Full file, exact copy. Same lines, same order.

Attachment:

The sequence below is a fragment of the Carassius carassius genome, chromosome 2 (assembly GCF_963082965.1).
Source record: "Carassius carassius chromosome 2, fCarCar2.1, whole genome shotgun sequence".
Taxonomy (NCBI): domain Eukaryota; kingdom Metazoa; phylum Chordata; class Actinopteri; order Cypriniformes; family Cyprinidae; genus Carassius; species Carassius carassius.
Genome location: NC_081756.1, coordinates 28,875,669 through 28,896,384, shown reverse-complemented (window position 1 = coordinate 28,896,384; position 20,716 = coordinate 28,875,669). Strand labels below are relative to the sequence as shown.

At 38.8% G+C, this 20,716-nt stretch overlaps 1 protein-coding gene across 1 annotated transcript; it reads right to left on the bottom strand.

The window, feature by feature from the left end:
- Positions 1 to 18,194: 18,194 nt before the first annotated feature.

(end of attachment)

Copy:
The sequence below is a fragment of the Carassius carassius genome, chromosome 2 (assembly GCF_963082965.1).
Source record: "Carassius carassius chromosome 2, fCarCar2.1, whole genome shotgun sequence".
Taxonomy (NCBI): domain Eukaryota; kingdom Metazoa; phylum Chordata; class Actinopteri; order Cypriniformes; family Cyprinidae; genus Carassius; species Carassius carassius.
Genome location: NC_081756.1, coordinates 28,875,669 through 28,896,384, shown reverse-complemented (window position 1 = coordinate 28,896,384; position 20,716 = coordinate 28,875,669). Strand labels below are relative to the sequence as shown.

At 38.8% G+C, this 20,716-nt stretch overlaps 1 protein-coding gene across 1 annotated transcript; it reads right to left on the bottom strand.

The window, feature by feature from the left end:
- Positions 1 to 18,194: 18,194 nt before the first annotated feature.